Come down and try your hand at playing Pac-man on half a TV. See if you can still use a cell phone when the parts aren’t where you expect. And most of all, get a glimpse of the world hiding right beneath the surface of our daily lives.

For more information on how to recycle your e-waste at The Hackery year-round, check their website, or follow them on Twitter and Facebook.


Guest Blogger, Matthew Murray: The Machine: Using a Raspberry Pi for Readers’ Advisory



Raspberry Pi is a tiny, low-cost computer that was created to teach young people about computer science and programming. They’ve been embraced by the maker community and are being used for everything from robots to spinning wheels to cellphones to Minecraft servers.


A few months ago I saw a post on Tumblr that showed an “Electr-O-Matic Book Fortune Teller” that used an Arduino (a computer similar to a Raspberry Pi) to print book recommendations onto receipt paper when people pushed a button. This seemed like a relatively easy project for myself and some other students to use to get experience working with a Raspberry Pi.

The first step was setting up the Raspberry Pi itself. Raspberry Pis run a version of Linux that’s a lot less scary than you might think. We messed up our installation, but you don’t have to do that!


Next we had to set up the mini thermal printer (we bought ours from Adafruit). This involved cutting and stripping some wires, then screwing them into a DC power adapter so we could plug the printer into a power source. Then we installed the printer driver onto the Raspberry Pi.


Once we did that we connected the printer to the Raspberry Pi’s GPIO pins using the included wires and printed off a test page.


Actually, first we wondered why nothing was working once we’d hooked everything up. Turns out you need to plug the HDMI cable into the Raspberry Pi in order to have anything show up on the computer screen. Despite being supposedly intelligent, tech-savvy graduate students, we forgot to do this at least four five times (so far) during this project.

Once we had the printer working we started work on hooking up the button. This is a complicated process that involves:
1. Acquiring a button that doesn’t actually have the necessary connectors.
2. Purchasing the wrong resistors.


Of course you can choose not to follow our steps directly and just get the proper pieces the first time. Either way, you then wire everything into a breadboard and connect it to your Raspberry Pi. (Your breadboard doesn’t have to be quite so long, but we ended up using ten resistors instead of one because we originally had the wrong type.)


You’ll then have to install or create a program on the Raspberry Pi that understands when your button has been pushed and tells the printer to print a review. We’ll hopefully have one available on our blog soon! The reviews for our machine are ones that we wrote and include title, author, and a brief description. You could choose to include other information such as ISBNs or call numbers.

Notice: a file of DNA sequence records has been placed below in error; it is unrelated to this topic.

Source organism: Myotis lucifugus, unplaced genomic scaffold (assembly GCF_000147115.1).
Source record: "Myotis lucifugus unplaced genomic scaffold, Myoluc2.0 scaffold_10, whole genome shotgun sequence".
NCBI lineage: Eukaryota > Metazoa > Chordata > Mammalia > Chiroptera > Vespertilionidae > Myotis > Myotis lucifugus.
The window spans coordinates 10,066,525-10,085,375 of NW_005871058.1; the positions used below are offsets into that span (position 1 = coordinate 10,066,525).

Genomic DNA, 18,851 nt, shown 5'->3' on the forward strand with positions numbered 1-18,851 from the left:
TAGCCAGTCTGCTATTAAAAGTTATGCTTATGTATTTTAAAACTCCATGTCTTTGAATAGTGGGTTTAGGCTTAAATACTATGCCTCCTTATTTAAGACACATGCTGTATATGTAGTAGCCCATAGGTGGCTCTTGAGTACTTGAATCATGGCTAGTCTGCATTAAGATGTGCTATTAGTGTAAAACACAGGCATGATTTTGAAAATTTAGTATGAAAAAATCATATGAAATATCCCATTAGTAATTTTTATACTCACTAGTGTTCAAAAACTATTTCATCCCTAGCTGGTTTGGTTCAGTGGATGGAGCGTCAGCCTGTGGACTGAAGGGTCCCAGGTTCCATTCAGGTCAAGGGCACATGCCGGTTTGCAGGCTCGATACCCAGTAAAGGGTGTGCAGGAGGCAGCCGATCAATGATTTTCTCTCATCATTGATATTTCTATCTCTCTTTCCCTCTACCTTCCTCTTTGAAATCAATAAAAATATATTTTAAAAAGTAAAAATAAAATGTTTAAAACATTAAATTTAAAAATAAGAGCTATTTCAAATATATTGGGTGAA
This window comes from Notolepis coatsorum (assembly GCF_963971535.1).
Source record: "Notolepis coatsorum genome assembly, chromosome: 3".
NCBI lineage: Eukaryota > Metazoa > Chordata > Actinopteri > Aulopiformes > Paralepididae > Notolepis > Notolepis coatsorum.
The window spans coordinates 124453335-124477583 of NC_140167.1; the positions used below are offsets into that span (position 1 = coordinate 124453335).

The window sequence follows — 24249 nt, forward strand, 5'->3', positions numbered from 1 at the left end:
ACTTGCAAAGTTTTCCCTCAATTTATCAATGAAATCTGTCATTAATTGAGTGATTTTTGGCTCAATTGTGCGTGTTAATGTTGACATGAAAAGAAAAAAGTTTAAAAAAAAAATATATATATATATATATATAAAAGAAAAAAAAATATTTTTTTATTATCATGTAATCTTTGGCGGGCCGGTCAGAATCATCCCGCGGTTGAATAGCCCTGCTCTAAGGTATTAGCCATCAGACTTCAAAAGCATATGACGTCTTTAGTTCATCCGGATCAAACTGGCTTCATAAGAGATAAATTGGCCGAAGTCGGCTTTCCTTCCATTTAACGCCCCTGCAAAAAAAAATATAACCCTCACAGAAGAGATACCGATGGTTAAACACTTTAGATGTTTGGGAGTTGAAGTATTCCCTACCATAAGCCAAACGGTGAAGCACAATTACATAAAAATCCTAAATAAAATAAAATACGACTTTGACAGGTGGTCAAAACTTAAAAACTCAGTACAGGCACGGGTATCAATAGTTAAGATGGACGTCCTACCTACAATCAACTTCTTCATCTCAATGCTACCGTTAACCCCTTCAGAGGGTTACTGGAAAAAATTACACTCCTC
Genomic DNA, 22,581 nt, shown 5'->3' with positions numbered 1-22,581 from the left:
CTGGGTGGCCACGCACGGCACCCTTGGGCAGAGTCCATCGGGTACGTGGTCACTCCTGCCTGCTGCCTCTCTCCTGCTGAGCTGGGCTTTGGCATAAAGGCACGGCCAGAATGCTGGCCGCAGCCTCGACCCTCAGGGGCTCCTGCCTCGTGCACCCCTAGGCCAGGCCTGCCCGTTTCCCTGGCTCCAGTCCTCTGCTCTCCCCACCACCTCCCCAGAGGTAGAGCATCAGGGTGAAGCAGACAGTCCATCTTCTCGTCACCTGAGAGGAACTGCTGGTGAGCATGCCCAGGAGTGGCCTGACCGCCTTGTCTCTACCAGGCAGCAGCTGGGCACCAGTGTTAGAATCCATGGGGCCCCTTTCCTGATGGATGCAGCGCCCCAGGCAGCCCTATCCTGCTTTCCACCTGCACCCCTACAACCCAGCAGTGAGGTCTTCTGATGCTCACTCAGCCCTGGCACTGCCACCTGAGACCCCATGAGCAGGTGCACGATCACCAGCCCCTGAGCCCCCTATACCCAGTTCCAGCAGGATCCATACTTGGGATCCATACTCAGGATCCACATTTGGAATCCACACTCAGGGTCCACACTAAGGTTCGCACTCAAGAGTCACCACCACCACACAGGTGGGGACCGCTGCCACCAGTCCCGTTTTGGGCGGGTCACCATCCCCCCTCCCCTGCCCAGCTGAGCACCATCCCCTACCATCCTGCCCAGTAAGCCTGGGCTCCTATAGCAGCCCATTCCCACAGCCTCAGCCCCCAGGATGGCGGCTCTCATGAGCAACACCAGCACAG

Once all of that is done you’ll have a working machine that will print off book recommendations! You’ll probably want to get some sort of box to put everything in, but we’re still working on that.


We haven’t completely finished this project yet, but we’ll be posting updates (and eventually complete instructions) to the ASIS&T at UBC blog! In the future we might expand the machine so that it will have more than one button to allow readers to pick from different genres, moods, or other qualities (books with covers the colour of the buttons?)


We’ll be showing off our machine at the Vancouver Mini Maker Faire on June 7th-8th at the PNE, you should come by and check it out!

About the Author:






Matthew Murray is currently completing a Masters of Library and Information Studies at UBC. He’s a member of ASIS&T at UBC (without whom this project could not have happened!) and is excited about bringing technology like the Raspberry Pi into libraries. He’s probably working on too many projects right now. He also really likes monsters and comic books.

















Guest Blogger, Stephanie Ostler: Making a Difference – Buying Better Means Buying Less.

11 years ago I created a clothing company. I was fresh out of high school, full of energy, and naive about what I was getting myself into. Calling it Devil May Wear, I began with a passion for self expression and providing an exceptional service – but soon my experiences with chemicals in clothing and the growing list of human rights atrocities would begin to lead me down a road of fashion activism.
 I often speak with students graduating from their fashion programs, and  they tell me “I don’t think I can work in fashion. It is too unethical, and too polluting.”